In hopes of sharing her music with as many churches as want to use it, Witkowski has written piano parts for keyboard players who can’t work from chords alone and made the sheet music and other materials such as bulletin inserts available on her website (

The idea of using jazz liturgically is new for many congregations, Witkowski said, and response to it has been mostly positive.

“Generally,” she said, “the reaction is that people love it because often the texts are ones they’ve lived with their whole lives, heard every week, or heard in one setting for years and years and years. They get to experience the text in a different way, and it hits people in a new way.”

Those who object to playing jazz in a worship setting typically are people who haven’t heard the music, Witkowski said. Once they experience it, she said, they usually like it.

For Witkowski, who considers all music sacred “if it is made with intent to heal, uplift and rejuvenate spirits,” jazz works in church because the rich harmonies can bring out the text in ways that other styles of music cannot.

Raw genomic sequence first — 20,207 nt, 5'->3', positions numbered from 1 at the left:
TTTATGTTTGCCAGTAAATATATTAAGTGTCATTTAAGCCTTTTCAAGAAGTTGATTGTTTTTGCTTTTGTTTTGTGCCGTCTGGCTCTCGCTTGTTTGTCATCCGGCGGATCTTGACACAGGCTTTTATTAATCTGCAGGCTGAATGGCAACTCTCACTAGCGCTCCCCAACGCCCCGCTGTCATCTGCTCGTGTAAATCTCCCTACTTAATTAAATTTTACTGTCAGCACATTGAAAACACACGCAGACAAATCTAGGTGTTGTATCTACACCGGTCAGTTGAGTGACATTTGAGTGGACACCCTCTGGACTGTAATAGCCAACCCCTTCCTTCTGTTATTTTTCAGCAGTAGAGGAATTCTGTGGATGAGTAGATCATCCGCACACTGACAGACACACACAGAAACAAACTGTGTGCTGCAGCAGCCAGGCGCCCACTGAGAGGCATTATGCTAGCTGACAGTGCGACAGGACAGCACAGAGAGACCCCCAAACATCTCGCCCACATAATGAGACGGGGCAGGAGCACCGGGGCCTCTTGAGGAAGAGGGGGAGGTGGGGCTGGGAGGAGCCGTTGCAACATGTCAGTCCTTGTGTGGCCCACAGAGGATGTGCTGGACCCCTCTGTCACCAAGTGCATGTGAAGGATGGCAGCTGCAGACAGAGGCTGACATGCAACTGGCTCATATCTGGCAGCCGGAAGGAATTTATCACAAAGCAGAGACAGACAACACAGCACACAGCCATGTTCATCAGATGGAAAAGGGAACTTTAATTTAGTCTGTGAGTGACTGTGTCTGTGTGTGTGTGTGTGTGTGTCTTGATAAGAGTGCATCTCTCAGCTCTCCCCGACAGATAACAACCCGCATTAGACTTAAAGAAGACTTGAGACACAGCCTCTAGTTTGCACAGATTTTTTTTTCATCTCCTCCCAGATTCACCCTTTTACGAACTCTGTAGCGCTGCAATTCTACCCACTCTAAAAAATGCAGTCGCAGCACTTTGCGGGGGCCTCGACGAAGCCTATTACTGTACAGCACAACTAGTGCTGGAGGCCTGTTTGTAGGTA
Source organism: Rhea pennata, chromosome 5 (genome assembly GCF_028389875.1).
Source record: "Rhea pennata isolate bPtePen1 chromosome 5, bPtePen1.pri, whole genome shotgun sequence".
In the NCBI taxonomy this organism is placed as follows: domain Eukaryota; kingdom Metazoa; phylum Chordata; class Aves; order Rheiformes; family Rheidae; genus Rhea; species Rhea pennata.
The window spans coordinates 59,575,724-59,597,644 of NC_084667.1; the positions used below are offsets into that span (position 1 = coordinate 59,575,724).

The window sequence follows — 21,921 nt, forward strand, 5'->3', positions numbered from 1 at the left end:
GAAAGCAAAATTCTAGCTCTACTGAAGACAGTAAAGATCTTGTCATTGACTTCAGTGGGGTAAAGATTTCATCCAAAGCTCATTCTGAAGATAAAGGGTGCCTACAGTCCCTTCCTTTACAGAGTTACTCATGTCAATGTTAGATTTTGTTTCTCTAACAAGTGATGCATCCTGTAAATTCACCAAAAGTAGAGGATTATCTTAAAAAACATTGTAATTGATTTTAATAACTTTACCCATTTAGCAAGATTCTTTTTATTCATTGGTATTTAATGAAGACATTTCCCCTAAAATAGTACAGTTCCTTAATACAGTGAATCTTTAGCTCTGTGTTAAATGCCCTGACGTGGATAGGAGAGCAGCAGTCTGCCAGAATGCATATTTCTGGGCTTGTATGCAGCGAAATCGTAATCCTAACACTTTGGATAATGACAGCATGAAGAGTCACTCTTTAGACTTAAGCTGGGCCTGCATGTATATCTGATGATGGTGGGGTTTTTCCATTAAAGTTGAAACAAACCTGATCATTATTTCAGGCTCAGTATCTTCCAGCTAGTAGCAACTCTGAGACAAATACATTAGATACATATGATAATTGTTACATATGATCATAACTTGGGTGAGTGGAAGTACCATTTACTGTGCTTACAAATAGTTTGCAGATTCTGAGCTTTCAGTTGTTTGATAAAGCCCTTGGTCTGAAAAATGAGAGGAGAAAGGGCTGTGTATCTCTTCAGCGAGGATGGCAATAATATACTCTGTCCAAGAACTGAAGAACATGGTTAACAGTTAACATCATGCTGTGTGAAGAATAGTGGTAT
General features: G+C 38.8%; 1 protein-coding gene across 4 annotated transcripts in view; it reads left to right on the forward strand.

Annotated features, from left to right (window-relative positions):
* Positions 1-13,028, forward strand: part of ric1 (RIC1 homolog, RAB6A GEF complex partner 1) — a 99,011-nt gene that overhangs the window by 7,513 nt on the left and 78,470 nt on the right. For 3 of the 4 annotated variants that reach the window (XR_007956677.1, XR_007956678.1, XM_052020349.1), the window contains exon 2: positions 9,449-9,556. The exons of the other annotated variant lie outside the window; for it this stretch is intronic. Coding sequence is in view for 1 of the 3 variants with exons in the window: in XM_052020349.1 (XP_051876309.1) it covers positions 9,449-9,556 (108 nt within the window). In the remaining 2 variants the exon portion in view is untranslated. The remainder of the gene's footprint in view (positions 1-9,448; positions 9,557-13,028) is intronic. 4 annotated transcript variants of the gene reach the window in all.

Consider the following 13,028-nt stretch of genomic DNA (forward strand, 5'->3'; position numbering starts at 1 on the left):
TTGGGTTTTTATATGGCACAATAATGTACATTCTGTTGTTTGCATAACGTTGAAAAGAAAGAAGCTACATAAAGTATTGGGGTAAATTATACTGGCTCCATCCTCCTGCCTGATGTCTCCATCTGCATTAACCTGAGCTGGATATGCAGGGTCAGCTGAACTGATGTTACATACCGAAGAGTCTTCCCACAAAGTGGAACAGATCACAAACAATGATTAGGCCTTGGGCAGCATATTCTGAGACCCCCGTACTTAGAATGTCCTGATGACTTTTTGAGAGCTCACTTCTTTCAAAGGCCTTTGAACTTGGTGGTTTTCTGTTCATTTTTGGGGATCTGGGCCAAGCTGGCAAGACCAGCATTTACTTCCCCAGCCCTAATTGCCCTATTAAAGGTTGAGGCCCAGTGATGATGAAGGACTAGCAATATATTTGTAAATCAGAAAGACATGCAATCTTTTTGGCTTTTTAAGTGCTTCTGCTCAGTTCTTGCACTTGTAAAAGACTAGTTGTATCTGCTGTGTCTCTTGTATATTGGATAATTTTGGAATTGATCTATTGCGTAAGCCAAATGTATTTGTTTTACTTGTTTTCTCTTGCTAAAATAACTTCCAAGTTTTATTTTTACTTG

“Harmony in jazz already is very meaty and can be used in a way to really deepen the text, to have you sort of feel the text more,” she said.

Furthermore, Witkowski added, playing jazz in a group can be a model of community and a characteristic of what the Church is supposed to be as the different parts of the body work together. “It’s very much an intense kind of listening to each other and supporting each other,” she said, “but having this give-and-take and everyone being in community together and recognizing the presence of God in that. I think that in itself is just powerful for the Church to see and to have that be a part of a service.”

In her album notes, Witkowski said she sees herself as continuing in the tradition of the late jazz composer and pianist Mary Lou Williams, who wrote liturgical jazz later in her life.

Jesuit Father Peter O’Brien, executive director of the Mary Lou Williams Foundation, said Williams, who also was a Catholic convert, composed three jazz Masses, the first in 1967 at the encouragement of Pittsburgh’s Cardinal John Wright.

Before that, he said, she wrote various individual pieces, including a hymn in honor of the canonization of St. Martin de Porres.